Music Stop keeps alive the nostalgia of enjoying music like never before

vinyl records, cassettes, “8-track” and compact discs. These were popular means of disseminating music in the last century and by the 2000s, record stores were essential for the public to be able to hear the work of their favorite singers and groups.

But the advent of digital audio players in the early 21st century led to a decline in demand for these items and as a result, establishments selling them disappeared… and Puerto Rico was no exception.

Faced with this scenario, Music Stop owner Richard Soto decided to transform the store that his father Francisco Soto had founded 49 years ago in order to keep the hobby of music lovers alive, as well as ensure the sustainability of the business. Who has succeeded in modernizing it. Offering focused on vinyl.

Music Stop remains the store with the largest supply of vinyl records in the Caribbean.
Music Stop remains the store with the largest supply of vinyl records in the Caribbean. ,David Villafane Ramos,

Soto spoke to Primera Hora about how the company – which originated in New York in the ’60s, but moved to the island with its first store in Bayamón in December 1974 – has once again expanded its offering of new vinyl. Revised its proposal to expand. The format has maintained momentum since its return due to the interest of young audiences in exploring yesterday’s musical productions and their reproduction technology, and the new affection of traditional consumers.

“All music formats were formally established by record labels, they were the ones who invented and adopted the systems for reproducing music. These were the same record companies that insisted on having cassette players in cars in the ’80s, and then insisted on having CD players in the ’90s, when vehicles only had radios. They had that engine running. However, seven years ago, in Los Angeles, there began to be an interest in listening to LP (long-play) records, which led companies to carefully study this trend,” Soto said.

This trend, surprising to many, became the norm, the businessman explained, when it was discovered that sales of microgroove records grew by double digits over the past five years, causing music companies to press both new productions. Had to go back, like the albums of the past.

“There are two aspects here, a lot of content is being bought from ‘new’ artists like Harry Styles, Taylor Swift, Olivia Rodrigo. On the Latin side we see great interest in the albums of Victor Manuelle and Marc Anthony on vinyl. Also, you see people searching for the famous album ‘Abbey Road’ by ABBA, Michael Jackson, The Beatles, which is in huge demand, as well as ‘soundtracks’ from movies like ‘Grease’. ‘ and ‘Saturday Night Fever,'” the businessman revealed.

Richard Soto, who took the reins of Music Stop in 2005, continues to offer records and electronics to the public in Puerto Rico and the United States.
Richard Soto, who took the reins of Music Stop in 2005, continues to offer records and electronics to the public in Puerto Rico and the United States. ,David Villafane Ramos,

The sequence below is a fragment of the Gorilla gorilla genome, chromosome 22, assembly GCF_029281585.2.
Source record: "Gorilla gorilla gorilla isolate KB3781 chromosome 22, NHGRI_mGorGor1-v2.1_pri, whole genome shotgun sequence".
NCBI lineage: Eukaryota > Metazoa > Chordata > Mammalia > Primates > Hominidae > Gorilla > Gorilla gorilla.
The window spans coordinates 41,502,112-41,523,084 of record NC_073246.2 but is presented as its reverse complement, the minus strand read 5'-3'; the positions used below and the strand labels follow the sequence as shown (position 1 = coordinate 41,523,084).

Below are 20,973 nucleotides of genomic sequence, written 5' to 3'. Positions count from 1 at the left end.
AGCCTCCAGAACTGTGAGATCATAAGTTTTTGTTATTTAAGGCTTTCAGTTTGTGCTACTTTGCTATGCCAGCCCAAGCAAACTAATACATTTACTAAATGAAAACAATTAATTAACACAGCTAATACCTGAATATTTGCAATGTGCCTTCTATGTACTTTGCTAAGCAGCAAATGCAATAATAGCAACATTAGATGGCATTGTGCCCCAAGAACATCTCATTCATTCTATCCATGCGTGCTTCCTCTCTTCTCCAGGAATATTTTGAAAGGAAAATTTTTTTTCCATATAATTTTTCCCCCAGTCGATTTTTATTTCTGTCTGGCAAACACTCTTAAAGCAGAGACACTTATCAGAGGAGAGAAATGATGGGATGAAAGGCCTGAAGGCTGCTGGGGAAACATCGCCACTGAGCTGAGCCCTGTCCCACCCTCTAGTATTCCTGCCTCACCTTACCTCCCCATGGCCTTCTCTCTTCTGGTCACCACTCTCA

In fact, that famous production by the British group, released in September 1969, sold more than 300 thousand copies in the year 2022. While the album “Thriller” of the famous “King of Pop” sells an average of 200. Thousands per year in this analog format, Soto highlighted.

In the case of the Puerto Rican businessman, it was a visit to the Consumer Electrics Show in the city of Las Vegas in 2020 that made him curious when he saw that the most “innovative” proposals at the activity included record players in different formats. Victrola and audio brand -Technica, as well as a collection of needles and cleaners.

“Seeing it at an event where you see the next TVs and electronics on the market gives you a harbinger of what’s to come in the music industry, so we once again brought turntables, something that had been missing from our shelves, And one designated a four-foot section of vinyl as an experiment,” he said.

That experiment was successful for the company, as two years later the change allowed the business – which had more than 15 branches around the island – to expand the store from 800 feet to approximately 2,500 feet and expand its range of vinyl. Provide resources. , became the store with the largest collection of LPs in the Caribbean.

Additionally, the establishment has an online store where customers can order their favorite records with the option of shipping across the island and the United States.

“The Puerto Rican market is very different from the United States. There is still a lot of physical music consumed here and in our many meetings with the original record companies from which we buy directly, we always bring the message that they should continue to produce physical products because Puerto Ricans depend on physical music. Like to discuss. product. , especially in the tropical genre, even if they ‘saved’ them on their electronic devices. But vinyl has surprised us,” he said.

Soto, on the other hand, assures that this trend managed to reinvigorate a culture that lived in the principles of the business he worked with his father, which can still be seen in the hallways of the establishment, Where there are recognized figures such as Romeo Santos, Ednita Nazario, Manny Manuel, Alex Ubago, and the duo as Jesse and Joey.

“I sold vinyl with my father decades ago, and it’s very gratifying for us to see the situation again from so many years ago, where people would come on weekends and talk to others about making history about vinyl. They met, and made history with what they had. It had disappeared, and now it’s here to stay,” he said, indicating that this “boom” revived the vinyl industry in the United States and Spain. Is.

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